The MEI assesses LGBTQ equality in 506 cities across the nation, including 11 cities in Michigan. This year, four of the 11 Michigan cities have been dubbed "All-Star Cities," including East Lansing, Ann Arbor and Detroit, each with a score of 100; and Ferndale, with a score of 94. The average score for Michigan cities is 69—which is 11 points above the national average of 55.
 
"East Lansing has a long history of being a community that has prided itself on its diversity and inclusivity of all people,” said East Lansing Mayor Mark Meadows. "We are extremely honored to be recognized as an ‘All-Star City’ by the HRC Foundation and we plan to continue to uphold the services, laws, programs and practices that helped us to achieve a perfect MEI score this year.”
 
The Human Rights Campaign is the largest LGBT civil rights advocacy group and political lobbying organization in the United States. For the full MEI report—including detailed scorecards and a searchable database—click here.  To view East Lansing's scorecard, click here.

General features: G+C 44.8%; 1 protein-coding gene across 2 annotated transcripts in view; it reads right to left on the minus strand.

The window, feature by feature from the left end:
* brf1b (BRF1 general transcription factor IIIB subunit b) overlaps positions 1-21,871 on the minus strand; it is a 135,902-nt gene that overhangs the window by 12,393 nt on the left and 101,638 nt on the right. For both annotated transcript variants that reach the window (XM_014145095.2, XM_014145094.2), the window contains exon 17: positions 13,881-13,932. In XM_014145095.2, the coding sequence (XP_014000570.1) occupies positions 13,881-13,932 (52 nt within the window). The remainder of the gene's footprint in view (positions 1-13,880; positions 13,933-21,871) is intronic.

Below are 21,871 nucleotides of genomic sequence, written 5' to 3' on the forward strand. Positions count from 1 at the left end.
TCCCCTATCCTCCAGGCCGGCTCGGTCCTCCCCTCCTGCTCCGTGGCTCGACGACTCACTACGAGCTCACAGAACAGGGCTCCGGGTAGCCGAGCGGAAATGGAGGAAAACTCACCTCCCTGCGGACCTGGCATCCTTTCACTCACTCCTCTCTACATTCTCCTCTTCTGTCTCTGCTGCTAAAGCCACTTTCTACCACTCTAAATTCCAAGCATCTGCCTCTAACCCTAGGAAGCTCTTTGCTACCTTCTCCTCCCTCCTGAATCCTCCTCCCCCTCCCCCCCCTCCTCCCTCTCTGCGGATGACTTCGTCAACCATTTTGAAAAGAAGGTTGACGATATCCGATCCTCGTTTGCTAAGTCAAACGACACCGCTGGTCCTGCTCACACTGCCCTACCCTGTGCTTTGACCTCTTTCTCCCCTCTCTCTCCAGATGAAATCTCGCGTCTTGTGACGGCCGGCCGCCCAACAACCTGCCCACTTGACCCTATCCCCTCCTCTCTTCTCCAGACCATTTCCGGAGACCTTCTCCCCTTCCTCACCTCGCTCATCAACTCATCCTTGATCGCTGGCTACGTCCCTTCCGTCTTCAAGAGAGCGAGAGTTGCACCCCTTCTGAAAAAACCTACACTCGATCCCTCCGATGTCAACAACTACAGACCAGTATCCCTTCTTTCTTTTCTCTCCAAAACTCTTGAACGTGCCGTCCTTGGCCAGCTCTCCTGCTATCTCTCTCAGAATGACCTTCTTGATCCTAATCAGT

Source: Mikell Frey, Communications Coordinator, City of East Lansing
Writer: Ann Kammerer, News Editor
 
Got a story idea for Capital Gains? Email Ann Kammerer here.
 

MSU and MNA team up to offer scholarship for nonprofit professionals

Nonprofit professionals looking to hone their business acumen may find the financial resources they need through a new scholarship created by Michigan State University's Broad College of Business Executive MBA program and the Michigan Nonprofit Association.
 
The scholarship responds to a growing need to develop the next generation of leaders in the nonprofit sector and is open to students applying to Broad's EMBA program. The next cohort begins the summer of 2017.
 
Two scholarships will be awarded based on the candidate's credentials, commitment to making an impact in the nonprofit sector, and a desire to grow personally and professionally.
 
“The Broad Executive MBA has a long-standing tradition of creating world-changing leaders,” said Sanjay Gupta, the Eli and Edythe L. Broad Dean of the Broad College of Business at MSU. “We also understand the tremendous need to increase the volume of business-thinkers in the nonprofit sector, and this scholarship supports our commitment to develop leaders who will make an impact on causes and communities across the state and country.”